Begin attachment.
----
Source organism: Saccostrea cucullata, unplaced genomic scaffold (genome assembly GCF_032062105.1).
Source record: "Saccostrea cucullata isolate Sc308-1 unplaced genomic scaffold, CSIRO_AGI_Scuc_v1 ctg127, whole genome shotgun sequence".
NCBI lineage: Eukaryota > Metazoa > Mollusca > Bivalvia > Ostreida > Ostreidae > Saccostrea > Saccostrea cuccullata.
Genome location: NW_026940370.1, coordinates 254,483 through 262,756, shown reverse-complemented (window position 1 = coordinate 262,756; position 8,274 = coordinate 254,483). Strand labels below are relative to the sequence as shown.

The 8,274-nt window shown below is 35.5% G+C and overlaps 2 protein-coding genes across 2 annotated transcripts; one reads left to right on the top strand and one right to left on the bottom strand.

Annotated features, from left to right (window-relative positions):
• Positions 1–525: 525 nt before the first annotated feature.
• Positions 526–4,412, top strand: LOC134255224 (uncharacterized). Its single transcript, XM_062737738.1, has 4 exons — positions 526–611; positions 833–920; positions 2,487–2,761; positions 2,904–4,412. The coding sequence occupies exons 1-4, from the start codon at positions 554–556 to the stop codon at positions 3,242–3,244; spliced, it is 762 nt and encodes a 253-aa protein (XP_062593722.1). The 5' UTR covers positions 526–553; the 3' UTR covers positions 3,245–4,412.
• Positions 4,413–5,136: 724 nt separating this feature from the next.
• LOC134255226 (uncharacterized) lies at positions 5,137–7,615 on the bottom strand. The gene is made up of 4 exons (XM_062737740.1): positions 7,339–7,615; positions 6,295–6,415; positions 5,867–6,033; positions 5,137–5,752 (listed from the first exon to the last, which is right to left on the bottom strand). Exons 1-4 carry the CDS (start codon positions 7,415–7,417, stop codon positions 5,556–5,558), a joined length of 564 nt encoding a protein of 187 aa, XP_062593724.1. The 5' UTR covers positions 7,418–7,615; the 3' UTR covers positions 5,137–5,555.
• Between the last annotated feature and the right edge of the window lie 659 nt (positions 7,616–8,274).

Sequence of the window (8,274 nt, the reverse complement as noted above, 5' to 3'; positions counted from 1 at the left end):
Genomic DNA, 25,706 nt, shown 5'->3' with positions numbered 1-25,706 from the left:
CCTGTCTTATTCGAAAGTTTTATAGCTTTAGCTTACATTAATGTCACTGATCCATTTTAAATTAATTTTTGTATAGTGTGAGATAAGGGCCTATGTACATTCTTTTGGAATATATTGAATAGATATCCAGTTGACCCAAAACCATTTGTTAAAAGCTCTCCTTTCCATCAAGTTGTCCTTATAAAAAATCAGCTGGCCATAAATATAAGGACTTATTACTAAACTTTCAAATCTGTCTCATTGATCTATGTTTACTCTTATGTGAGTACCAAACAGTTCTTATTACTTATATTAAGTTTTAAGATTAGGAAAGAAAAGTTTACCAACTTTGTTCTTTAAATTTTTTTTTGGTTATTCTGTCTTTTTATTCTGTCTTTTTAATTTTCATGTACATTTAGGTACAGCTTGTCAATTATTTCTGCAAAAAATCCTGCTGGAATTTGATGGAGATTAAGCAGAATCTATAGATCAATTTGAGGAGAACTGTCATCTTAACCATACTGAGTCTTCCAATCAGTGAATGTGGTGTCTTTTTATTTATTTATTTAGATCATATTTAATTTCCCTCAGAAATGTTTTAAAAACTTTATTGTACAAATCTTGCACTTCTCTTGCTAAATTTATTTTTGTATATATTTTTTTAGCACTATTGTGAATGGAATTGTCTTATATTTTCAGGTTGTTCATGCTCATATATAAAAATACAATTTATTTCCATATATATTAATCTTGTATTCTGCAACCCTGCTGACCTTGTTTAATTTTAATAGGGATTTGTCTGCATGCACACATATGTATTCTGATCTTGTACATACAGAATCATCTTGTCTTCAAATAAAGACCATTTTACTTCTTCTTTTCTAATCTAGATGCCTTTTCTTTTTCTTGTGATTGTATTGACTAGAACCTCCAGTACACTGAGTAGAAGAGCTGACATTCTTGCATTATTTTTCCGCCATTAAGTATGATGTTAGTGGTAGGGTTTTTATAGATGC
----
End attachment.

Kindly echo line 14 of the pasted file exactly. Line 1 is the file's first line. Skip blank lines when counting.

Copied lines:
CCTGTCTTATTCGAAAGTTTTATAGCTTTAGCTTACATTAATGTCACTGATCCATTTTAAATTAATTTTTGTATAGTGTGAGATAAGGGCCTATGTACATTCTTTTGGAATATATTGAATAGATATCCAGTTGACCCAAAACCATTTGTTAAAAGCTCTCCTTTCCATCAAGTTGTCCTTATAAAAAATCAGCTGGCCATAAATATAAGGACTTATTACTAAACTTTCAAATCTGTCTCATTGATCTATGTTTACTCTTATGTGAGTACCAAACAGTTCTTATTACTTATATTAAGTTTTAAGATTAGGAAAGAAAAGTTTACCAACTTTGTTCTTTAAATTTTTTTTTGGTTATTCTGTCTTTTTATTCTGTCTTTTTAATTTTCATGTACATTTAGGTACAGCTTGTCAATTATTTCTGCAAAAAATCCTGCTGGAATTTGATGGAGATTAAGCAGAATCTATAGATCAATTTGAGGAGAACTGTCATCTTAACCATACTGAGTCTTCCAATCAGTGAATGTGGTGTCTTTTTATTTATTTATTTAGATCATATTTAATTTCCCTCAGAAATGTTTTAAAAACTTTATTGTACAAATCTTGCACTTCTCTTGCTAAATTTATTTTTGTATATATTTTTTTAGCACTATTGTGAATGGAATTGTCTTATATTTTCAGGTTGTTCATGCTCATATATAAAAATACAATTTATTTCCATATATATTAATCTTGTATTCTGCAACCCTGCTGACCTTGTTTAATTTTAATAGGGATTTGTCTGCATGCACACATATGTATTCTGATCTTGTACATACAGAATCATCTTGTCTTCAAATAAAGACCATTTTACTTCTTCTTTTCTAATCTAGATGCCTTTTCTTTTTCTTGTGATTGTATTGACTAGAACCTCCAGTACACTGAGTAGAAGAGCTGACATTCTTGCATTATTTTTCCGCCATTAAGTATGATGTTAGTGGTAGGGTTTTTATAGATGC